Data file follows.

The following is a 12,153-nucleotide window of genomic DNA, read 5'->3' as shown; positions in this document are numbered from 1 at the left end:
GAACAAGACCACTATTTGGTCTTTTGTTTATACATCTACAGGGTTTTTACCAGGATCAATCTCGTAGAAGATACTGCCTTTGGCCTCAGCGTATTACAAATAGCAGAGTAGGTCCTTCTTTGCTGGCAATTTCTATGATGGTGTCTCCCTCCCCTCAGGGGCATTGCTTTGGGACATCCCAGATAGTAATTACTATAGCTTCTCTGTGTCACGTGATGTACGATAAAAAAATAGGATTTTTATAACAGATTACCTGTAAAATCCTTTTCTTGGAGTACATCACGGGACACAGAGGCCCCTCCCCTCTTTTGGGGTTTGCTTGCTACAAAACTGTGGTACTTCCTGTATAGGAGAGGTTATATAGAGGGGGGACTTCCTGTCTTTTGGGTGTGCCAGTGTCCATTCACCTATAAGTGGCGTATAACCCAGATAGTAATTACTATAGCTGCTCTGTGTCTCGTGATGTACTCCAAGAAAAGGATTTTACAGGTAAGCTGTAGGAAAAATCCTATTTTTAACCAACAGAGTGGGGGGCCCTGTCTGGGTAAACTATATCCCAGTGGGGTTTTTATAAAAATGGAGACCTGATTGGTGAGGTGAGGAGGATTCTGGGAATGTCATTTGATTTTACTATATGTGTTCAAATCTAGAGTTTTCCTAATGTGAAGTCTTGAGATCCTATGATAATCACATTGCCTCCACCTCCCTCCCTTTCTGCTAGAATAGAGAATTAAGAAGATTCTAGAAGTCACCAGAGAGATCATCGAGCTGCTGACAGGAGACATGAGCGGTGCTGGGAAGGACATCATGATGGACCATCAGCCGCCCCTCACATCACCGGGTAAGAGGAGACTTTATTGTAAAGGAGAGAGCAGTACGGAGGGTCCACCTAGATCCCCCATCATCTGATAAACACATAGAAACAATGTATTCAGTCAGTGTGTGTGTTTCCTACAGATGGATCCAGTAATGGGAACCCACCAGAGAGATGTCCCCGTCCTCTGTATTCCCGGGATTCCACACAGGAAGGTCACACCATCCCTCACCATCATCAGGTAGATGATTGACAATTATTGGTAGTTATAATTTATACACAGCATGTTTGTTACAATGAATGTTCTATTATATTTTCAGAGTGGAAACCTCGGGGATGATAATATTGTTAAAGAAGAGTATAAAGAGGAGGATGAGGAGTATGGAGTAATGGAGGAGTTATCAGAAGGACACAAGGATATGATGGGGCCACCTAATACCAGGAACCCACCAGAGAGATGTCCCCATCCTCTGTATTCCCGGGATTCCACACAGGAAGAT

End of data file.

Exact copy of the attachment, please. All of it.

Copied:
The following is a 12,153-nucleotide window of genomic DNA, read 5'->3' as shown; positions in this document are numbered from 1 at the left end:
GAACAAGACCACTATTTGGTCTTTTGTTTATACATCTACAGGGTTTTTACCAGGATCAATCTCGTAGAAGATACTGCCTTTGGCCTCAGCGTATTACAAATAGCAGAGTAGGTCCTTCTTTGCTGGCAATTTCTATGATGGTGTCTCCCTCCCCTCAGGGGCATTGCTTTGGGACATCCCAGATAGTAATTACTATAGCTTCTCTGTGTCACGTGATGTACGATAAAAAAATAGGATTTTTATAACAGATTACCTGTAAAATCCTTTTCTTGGAGTACATCACGGGACACAGAGGCCCCTCCCCTCTTTTGGGGTTTGCTTGCTACAAAACTGTGGTACTTCCTGTATAGGAGAGGTTATATAGAGGGGGGACTTCCTGTCTTTTGGGTGTGCCAGTGTCCATTCACCTATAAGTGGCGTATAACCCAGATAGTAATTACTATAGCTGCTCTGTGTCTCGTGATGTACTCCAAGAAAAGGATTTTACAGGTAAGCTGTAGGAAAAATCCTATTTTTAACCAACAGAGTGGGGGGCCCTGTCTGGGTAAACTATATCCCAGTGGGGTTTTTATAAAAATGGAGACCTGATTGGTGAGGTGAGGAGGATTCTGGGAATGTCATTTGATTTTACTATATGTGTTCAAATCTAGAGTTTTCCTAATGTGAAGTCTTGAGATCCTATGATAATCACATTGCCTCCACCTCCCTCCCTTTCTGCTAGAATAGAGAATTAAGAAGATTCTAGAAGTCACCAGAGAGATCATCGAGCTGCTGACAGGAGACATGAGCGGTGCTGGGAAGGACATCATGATGGACCATCAGCCGCCCCTCACATCACCGGGTAAGAGGAGACTTTATTGTAAAGGAGAGAGCAGTACGGAGGGTCCACCTAGATCCCCCATCATCTGATAAACACATAGAAACAATGTATTCAGTCAGTGTGTGTGTTTCCTACAGATGGATCCAGTAATGGGAACCCACCAGAGAGATGTCCCCGTCCTCTGTATTCCCGGGATTCCACACAGGAAGGTCACACCATCCCTCACCATCATCAGGTAGATGATTGACAATTATTGGTAGTTATAATTTATACACAGCATGTTTGTTACAATGAATGTTCTATTATATTTTCAGAGTGGAAACCTCGGGGATGATAATATTGTTAAAGAAGAGTATAAAGAGGAGGATGAGGAGTATGGAGTAATGGAGGAGTTATCAGAAGGACACAAGGATATGATGGGGCCACCTAATACCAGGAACCCACCAGAGAGATGTCCCCATCCTCTGTATTCCCGGGATTCCACACAGGAAGAT